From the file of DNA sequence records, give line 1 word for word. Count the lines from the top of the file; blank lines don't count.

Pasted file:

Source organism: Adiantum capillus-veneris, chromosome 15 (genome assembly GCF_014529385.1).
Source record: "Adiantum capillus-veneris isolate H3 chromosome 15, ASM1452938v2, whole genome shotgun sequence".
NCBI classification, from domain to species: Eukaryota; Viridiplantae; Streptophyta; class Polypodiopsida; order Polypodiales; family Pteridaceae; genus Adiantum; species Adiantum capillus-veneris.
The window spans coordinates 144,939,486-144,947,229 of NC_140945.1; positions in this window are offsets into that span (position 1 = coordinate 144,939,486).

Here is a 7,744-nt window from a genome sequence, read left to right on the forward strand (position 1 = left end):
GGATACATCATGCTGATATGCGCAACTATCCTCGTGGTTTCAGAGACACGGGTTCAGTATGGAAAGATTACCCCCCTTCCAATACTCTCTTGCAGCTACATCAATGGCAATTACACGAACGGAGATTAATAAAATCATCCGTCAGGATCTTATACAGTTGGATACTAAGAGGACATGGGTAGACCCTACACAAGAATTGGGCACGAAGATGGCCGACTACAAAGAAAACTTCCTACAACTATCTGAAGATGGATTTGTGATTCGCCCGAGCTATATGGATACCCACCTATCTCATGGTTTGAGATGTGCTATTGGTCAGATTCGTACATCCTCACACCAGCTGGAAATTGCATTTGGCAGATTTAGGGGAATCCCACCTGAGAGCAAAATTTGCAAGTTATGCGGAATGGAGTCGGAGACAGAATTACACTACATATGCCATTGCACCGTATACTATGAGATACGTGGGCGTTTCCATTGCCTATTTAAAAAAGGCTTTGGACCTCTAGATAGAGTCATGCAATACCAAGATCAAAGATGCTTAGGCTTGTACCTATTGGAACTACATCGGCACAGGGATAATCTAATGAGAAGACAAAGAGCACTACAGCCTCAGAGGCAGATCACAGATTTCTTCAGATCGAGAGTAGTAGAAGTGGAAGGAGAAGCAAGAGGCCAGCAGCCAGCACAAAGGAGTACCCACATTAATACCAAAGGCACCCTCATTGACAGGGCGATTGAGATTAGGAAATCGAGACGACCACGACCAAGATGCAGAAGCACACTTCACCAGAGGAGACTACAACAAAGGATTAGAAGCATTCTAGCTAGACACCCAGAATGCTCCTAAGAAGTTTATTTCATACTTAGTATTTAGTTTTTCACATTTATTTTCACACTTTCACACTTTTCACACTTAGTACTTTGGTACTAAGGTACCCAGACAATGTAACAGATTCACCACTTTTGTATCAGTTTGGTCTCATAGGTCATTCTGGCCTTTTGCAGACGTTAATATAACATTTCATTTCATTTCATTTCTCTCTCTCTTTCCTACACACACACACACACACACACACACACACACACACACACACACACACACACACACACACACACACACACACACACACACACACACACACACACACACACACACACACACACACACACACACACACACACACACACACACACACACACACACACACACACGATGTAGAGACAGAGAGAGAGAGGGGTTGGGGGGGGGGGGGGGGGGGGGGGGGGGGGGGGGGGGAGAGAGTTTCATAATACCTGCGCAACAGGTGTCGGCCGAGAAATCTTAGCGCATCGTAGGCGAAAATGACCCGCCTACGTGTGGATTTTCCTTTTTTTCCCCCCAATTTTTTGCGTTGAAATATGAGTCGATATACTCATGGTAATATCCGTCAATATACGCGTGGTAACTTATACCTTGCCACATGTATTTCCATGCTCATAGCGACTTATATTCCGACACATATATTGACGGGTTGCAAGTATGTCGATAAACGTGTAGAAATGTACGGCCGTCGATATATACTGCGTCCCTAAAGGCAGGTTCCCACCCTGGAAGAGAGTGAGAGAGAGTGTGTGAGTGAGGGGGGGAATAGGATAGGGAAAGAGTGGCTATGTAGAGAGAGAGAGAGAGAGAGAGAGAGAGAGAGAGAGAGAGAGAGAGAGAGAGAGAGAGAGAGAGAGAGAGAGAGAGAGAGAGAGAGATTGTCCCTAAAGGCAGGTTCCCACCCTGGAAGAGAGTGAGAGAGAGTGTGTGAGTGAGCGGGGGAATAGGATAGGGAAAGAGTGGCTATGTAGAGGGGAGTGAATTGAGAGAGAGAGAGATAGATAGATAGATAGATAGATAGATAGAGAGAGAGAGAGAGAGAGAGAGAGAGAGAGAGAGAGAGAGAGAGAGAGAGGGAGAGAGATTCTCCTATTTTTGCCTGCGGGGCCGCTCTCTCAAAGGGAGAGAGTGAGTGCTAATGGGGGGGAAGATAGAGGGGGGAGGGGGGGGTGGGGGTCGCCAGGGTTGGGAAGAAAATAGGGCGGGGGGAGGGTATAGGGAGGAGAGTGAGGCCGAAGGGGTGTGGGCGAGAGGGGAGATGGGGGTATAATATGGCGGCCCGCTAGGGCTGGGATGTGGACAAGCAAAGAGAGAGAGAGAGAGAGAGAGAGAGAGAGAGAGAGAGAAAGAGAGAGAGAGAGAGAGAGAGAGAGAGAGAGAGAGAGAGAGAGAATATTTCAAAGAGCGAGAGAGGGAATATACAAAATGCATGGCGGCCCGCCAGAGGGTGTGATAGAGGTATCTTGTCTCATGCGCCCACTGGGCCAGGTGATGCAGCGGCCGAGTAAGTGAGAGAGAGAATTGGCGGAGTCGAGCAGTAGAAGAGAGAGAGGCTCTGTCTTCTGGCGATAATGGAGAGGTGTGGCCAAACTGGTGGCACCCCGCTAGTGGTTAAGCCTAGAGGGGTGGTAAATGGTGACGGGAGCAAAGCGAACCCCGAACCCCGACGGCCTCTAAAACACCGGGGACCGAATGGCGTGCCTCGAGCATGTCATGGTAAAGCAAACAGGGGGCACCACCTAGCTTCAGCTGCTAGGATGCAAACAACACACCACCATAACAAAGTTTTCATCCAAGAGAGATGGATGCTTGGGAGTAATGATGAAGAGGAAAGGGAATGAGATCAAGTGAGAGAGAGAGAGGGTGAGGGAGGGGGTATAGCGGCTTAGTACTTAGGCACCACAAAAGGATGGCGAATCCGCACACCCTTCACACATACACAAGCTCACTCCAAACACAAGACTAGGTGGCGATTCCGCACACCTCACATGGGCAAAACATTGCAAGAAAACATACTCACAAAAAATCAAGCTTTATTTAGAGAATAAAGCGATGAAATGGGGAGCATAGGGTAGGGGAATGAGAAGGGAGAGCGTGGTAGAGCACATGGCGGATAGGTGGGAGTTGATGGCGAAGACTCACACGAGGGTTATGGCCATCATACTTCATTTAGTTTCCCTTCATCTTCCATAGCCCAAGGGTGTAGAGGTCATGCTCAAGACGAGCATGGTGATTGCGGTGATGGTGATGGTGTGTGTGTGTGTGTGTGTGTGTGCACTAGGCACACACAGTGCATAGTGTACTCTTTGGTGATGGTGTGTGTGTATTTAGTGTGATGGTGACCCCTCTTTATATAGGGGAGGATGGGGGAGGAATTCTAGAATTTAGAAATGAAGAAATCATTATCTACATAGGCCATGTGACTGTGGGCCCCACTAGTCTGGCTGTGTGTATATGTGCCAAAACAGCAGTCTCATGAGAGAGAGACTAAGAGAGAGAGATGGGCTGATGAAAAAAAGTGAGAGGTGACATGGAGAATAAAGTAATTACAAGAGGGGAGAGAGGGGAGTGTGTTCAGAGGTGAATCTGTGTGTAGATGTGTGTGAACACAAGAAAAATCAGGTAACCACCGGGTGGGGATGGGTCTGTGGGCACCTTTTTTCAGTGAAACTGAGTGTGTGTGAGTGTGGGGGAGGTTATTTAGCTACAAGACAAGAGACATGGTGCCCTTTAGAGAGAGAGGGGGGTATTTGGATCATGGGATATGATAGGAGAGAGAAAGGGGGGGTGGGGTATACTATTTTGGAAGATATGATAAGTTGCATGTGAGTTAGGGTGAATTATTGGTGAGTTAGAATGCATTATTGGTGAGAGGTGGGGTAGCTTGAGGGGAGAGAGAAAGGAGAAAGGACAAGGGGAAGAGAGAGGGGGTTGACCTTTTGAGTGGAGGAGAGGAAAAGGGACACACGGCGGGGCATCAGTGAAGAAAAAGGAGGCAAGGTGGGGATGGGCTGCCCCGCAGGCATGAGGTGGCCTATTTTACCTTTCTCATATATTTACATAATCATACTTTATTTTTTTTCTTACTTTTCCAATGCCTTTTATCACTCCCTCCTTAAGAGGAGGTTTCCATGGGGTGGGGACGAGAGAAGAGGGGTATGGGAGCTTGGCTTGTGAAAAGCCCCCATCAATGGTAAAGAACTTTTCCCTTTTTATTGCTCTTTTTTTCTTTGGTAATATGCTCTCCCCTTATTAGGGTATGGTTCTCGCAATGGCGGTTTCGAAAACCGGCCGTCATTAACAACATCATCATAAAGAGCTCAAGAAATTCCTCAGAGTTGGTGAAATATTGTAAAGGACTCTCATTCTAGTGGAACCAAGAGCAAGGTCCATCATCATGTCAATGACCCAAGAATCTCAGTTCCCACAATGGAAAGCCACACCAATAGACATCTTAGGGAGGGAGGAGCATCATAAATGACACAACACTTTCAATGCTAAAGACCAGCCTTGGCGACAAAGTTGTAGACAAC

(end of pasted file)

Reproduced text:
Source organism: Adiantum capillus-veneris, chromosome 15 (genome assembly GCF_014529385.1).